The second bug, which University of Maryland students discovered, works by creating a URL that points to a remote file on some other system. When someone on that system clicks on the URL, that system downloads the file and runs it without warning the user. The third bug, which students of the Massachusetts Institute of Technology (MIT) discovered, lets a Web link take advantage of .isp file links, which can also launch local programs on the local machine--like the first bug does. These bugs were also reported to exist in the IE 4.0 beta.
The interesting point here is that while everyone is complaining about ActiveX and Java security, no one seems to notice the dangerous little troublemakers right under their noses. The bottom line is that nothing is any more secure than you make it, and no matter who the developer is, someone will eventually discover problematic oversights.
If your shop is running IE 3.0 or 3.01 for Windows 95 or Windows NT, be sure you install the patch right away. You'll find it on Microsoft's IE Web site at http://www.microsoft.com/ie.
—Mark Joseph Edwards
ASP Security Hole
Microsoft's Active Server Pages (ASP) files have a problem: A user can download the .asp file before it has been processed. Doing so could reveal sensitive information about user IDs and passwords if the .asp file is used to access other system resources, such as a SQL database. Appending a period to the end of the ASP URL causes the problem, which is not limited to .asp files: .idc, .htx, and other similar file types are all vulnerable.
An anonymous Web site operator whose site lists all known Windows NT security holes said, "This is one of many security problems that will inevitably surface in 1997. Now that NT has caught on like wildfire, users everywhere are hacking away at it looking for problems--which is really a good thing. Several new Web sites are dedicated to NT security now, which shows a high level of user interest in keeping this operating system secure. If Microsoft doesn't continually address the newfound security concerns immediately, those site operators will inform the world of how to break in, which is basically egg on Microsoft's face, and bad press for NT.
"In the past, we've had to pay Microsoft $150 to report a security bug using the support line, and then wait for a refund--which is plain silly. Now, instead, we just post it on the Internet, send it to the press, and let Microsoft know it's there--deciding how and when to handle it is up to themand thanks to this technique, a bug is usually fixed pretty fast."
You can circumvent the ASP security hole by segregating your executable files in a separate directory, then removing READ permissions from the directory, and allowing only the EXECUTE permissions to be set. Microsoft released a post-Service Pack 2 hot-fix. You can get it at ftp://ftp.microsoft.com/bussys/winnt/winnt-public/fixes/usa/nt40. The hot-fixes directory has all the latest patches for known problems.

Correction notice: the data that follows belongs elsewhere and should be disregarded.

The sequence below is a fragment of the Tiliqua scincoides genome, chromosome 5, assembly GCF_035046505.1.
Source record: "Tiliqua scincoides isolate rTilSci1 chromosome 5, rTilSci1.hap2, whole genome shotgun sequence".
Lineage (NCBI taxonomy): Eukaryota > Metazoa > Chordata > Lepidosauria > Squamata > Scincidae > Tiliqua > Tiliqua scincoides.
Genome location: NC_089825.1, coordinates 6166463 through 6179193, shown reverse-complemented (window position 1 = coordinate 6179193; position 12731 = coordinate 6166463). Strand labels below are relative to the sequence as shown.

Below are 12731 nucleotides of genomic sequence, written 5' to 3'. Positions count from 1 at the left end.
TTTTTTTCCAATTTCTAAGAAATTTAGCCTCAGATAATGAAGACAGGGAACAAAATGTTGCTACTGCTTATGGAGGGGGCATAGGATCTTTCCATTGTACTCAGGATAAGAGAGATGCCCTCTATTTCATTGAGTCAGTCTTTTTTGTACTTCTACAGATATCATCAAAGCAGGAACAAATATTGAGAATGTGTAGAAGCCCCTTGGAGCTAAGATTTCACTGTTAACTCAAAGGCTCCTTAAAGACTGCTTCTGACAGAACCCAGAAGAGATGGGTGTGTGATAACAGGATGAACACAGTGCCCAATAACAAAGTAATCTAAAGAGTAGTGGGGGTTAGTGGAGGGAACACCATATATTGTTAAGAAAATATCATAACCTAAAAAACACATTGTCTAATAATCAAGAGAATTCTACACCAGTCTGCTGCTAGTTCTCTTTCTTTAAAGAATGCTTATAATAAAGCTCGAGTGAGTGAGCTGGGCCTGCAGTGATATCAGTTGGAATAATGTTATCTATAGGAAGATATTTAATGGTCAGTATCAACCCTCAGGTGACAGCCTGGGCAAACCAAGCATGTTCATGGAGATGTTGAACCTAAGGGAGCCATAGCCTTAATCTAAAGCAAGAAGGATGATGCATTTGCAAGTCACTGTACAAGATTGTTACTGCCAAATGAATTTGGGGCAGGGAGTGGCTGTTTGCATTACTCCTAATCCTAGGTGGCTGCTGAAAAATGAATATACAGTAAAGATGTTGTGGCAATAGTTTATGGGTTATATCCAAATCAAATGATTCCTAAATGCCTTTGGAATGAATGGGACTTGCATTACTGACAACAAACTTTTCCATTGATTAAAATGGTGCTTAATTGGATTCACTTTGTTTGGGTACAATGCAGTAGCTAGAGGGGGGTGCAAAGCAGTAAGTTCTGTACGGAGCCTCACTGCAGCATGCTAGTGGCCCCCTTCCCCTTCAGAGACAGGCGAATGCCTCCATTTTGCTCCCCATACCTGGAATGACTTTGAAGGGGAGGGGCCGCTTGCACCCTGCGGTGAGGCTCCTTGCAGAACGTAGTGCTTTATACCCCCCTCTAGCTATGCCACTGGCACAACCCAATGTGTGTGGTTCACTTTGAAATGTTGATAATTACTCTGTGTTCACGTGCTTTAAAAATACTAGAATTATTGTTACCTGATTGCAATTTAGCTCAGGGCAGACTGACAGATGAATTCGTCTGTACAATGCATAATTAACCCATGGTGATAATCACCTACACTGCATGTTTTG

—Mark Joseph Edwards
Is ActiveX a Little Too Active?
Brad Silverberg, Microsoft's senior vice president, addresses head-on the recent security questions about malicious, unsigned controls. In a letter posted on Microsoft's Web site, he talks about the recent demonstration on German television, that showed an ActiveX control that looks for a running copy of Quicken and inserts a transaction to remove money from the user's account. The letter assures us that Internet Explorer (IE) 3.0 has safeguards to protect against such a threat, and points out that such a threat is not unique to ActiveX but is also a problem in Java and other Web-based executables.
The harsh reality is that any type of Web control is potentially dangerous, and the only way to be safe is to disable this functionality in your Web browser, turning it on only while you need it. Check Microsoft's new Web page, http://www.microsoft.com/security, security information.
—Mark Joseph Edwards
The BackOffice Accounting Challenge
The event will never rival a celebrity sports challenge, but in Los Angeles last January, accounting software vendors had a contest: the BackOffice Accounting Challenge. Sponsored by Controller Magazine, Windows NT Magazine, and Microsoft as part of the SoftEx in Accounting and Finance trade show, the challenge provided an opportunity for vendors to demonstrate how their accounting solutions perform in a particular business scenario. The payoff was two awards: Best Accounting Functionality and Best Technology Integration.
What Is BackOffice Accounting?
BackOffice accounting is the software market sector that delivers financial, supply chain (distribution), and manufacturing applications for use on Microsoft's BackOffice software platform. True BackOffice accounting applications are Microsoft-certified as "Designed For BackOffice," offer 32-bit client and server software running on Windows NT, can use the Microsoft SQL Server relational database management system (RDBMS), and integrate with one or more BackOffice software components. Of the vendors with products that meet these criteria, three--Great Plains Software, Solomon Software, and State Of The Art (SOTA)--took the challenge and participated in the event.
All the participants shipped their BackOffice accounting products in 1996. Both Great Plains Software's Dynamics C/S+ and Solomon IV for Windows (SQL Server Edition) are new versions of existing product lines, reconfigured to use the SQL Server RDBMS. SOTA's Acuity Financials is a new product line. All these products are steps toward a complete suite of financial and distribution modules for BackOffice Accounting; none offers any manufacturing modules except through third-party partnerships. For a full buyers' guide to BackOffice accounting solutions, see the special supplement on this topic, published with the April issues of Controller Magazine and Windows NT Magazine.
The Challenge Format
In the challenge, each vendor demonstrated its product in a business scenario. The scenario required vendors to create structures and transactions to support multicurrency payable and receivable transactions, process a transaction workflow in both modules, pass data to the general ledger, and show inquiry and reporting functions.